Users are getting the following alarm:
Latch waits are 18.7% of non-idle wait time
(averaged over 30 seconds).
Latch waits are the waits that occur when a session needs to acquire a latch that is held by another session. Latches are simple, low-level serialization mechanisms to protect shared SGA data structures and shared code segments from simultaneous session access. They are similar in purpose to locks: Latches protect internal memory structures while locks protect data structures. They are designed to be very quickly acquired and freed.
The implementation of latches is operating system dependent, particularly in regard to whether a process will wait for a latch and for how long.
For example, latches protect the list of users currently accessing the database and protect the data structures describing the blocks in the buffer cache. A server or background process acquires a latch for a very short time while manipulating or looking at one of these structures.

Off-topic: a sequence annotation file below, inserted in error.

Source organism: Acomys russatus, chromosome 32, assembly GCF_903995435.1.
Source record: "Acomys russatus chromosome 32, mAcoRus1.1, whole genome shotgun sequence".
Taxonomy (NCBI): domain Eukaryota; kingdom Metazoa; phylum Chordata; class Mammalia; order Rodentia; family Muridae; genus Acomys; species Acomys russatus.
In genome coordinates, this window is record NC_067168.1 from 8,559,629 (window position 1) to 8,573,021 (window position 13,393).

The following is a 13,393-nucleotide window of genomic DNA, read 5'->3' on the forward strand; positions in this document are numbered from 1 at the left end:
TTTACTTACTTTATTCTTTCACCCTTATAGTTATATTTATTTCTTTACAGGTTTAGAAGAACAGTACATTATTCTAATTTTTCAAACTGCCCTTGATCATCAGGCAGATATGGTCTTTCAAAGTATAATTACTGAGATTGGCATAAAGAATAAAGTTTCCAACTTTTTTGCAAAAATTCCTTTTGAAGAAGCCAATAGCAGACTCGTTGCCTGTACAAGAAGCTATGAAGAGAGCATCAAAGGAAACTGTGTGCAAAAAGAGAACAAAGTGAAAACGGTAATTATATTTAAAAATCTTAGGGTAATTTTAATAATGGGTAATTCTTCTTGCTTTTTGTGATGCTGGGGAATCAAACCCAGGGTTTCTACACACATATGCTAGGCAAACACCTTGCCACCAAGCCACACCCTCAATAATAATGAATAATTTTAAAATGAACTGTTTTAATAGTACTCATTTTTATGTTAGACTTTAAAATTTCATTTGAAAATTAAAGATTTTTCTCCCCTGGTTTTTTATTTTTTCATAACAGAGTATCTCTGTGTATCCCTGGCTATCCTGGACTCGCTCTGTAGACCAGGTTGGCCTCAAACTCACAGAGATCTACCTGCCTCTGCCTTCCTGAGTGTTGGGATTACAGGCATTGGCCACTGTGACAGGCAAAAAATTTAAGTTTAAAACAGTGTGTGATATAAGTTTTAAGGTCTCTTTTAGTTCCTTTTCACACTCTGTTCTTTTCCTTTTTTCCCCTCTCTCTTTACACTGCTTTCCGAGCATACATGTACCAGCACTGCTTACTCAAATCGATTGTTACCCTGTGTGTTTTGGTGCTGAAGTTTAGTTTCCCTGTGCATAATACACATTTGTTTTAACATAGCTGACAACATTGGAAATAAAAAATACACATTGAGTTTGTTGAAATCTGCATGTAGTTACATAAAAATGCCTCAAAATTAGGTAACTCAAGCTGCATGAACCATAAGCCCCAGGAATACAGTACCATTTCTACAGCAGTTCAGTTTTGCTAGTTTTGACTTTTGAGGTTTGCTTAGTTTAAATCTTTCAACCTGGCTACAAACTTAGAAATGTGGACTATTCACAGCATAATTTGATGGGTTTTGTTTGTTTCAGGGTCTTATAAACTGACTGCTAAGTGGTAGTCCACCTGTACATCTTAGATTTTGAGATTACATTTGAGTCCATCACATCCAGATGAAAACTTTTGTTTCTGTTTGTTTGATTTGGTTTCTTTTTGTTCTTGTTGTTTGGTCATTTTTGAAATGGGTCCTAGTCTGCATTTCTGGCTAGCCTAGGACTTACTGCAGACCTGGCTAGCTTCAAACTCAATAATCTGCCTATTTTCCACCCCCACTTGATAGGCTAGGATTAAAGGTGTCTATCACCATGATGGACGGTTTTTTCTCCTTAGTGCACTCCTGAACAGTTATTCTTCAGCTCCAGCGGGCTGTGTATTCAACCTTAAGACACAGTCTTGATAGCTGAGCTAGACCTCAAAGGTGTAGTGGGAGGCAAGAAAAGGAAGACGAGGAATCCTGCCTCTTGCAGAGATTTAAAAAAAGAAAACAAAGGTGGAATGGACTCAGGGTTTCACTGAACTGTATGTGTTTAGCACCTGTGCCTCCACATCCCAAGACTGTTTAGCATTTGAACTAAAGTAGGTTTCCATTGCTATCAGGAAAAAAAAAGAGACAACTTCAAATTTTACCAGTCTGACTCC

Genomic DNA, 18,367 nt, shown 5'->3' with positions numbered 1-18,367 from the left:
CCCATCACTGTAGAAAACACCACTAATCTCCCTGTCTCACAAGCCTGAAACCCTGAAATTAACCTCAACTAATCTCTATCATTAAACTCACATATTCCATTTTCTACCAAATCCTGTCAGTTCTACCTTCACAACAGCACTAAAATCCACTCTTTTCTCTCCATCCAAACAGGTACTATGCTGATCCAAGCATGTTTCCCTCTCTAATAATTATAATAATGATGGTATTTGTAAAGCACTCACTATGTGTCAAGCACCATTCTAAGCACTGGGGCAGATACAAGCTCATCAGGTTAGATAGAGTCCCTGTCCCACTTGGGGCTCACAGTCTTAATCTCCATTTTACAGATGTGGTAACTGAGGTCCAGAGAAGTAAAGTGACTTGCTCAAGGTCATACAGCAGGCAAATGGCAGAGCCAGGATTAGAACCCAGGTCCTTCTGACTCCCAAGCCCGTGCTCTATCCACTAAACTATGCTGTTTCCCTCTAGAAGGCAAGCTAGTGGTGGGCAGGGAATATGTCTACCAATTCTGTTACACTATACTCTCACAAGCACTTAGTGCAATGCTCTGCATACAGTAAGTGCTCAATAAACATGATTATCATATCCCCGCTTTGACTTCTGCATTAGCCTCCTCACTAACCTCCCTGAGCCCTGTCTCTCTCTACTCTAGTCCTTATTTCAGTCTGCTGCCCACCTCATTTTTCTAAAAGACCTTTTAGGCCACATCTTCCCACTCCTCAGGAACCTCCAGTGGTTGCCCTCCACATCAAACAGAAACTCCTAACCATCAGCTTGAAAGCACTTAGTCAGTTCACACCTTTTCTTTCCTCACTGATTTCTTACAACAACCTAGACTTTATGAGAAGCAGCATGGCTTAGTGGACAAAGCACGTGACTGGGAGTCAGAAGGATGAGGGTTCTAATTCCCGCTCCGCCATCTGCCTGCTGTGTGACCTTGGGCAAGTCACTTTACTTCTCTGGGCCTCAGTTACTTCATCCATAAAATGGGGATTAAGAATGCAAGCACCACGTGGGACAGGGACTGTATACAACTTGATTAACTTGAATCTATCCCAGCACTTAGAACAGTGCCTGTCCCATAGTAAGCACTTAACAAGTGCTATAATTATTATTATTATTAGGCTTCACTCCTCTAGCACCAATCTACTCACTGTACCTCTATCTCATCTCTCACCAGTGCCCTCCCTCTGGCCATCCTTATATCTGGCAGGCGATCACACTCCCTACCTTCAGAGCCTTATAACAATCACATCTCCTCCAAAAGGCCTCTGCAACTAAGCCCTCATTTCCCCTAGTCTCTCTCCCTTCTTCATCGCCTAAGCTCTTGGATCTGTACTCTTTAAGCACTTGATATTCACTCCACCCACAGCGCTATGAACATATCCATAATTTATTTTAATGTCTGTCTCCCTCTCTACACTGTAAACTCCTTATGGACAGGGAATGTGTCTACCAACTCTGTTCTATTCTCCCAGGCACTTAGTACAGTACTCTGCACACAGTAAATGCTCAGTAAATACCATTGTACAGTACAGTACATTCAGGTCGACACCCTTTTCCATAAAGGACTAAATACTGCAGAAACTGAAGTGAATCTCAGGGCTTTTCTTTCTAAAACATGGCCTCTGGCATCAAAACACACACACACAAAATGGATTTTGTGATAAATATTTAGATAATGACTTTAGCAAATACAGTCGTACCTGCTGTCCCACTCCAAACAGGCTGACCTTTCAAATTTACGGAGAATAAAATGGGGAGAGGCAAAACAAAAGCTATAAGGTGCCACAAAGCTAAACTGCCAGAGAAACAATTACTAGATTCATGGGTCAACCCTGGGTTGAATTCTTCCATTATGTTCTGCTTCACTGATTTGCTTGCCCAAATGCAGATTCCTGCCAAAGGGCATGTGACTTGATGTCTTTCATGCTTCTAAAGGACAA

Rarely is latch contention tunable by reconfiguring the instance. Rather, latch contention usually is resolved through application changes. Latch waits can be eliminated by either tuning the instance or the application.
Tuning latch contention is dependent on the type of latch wait encountered.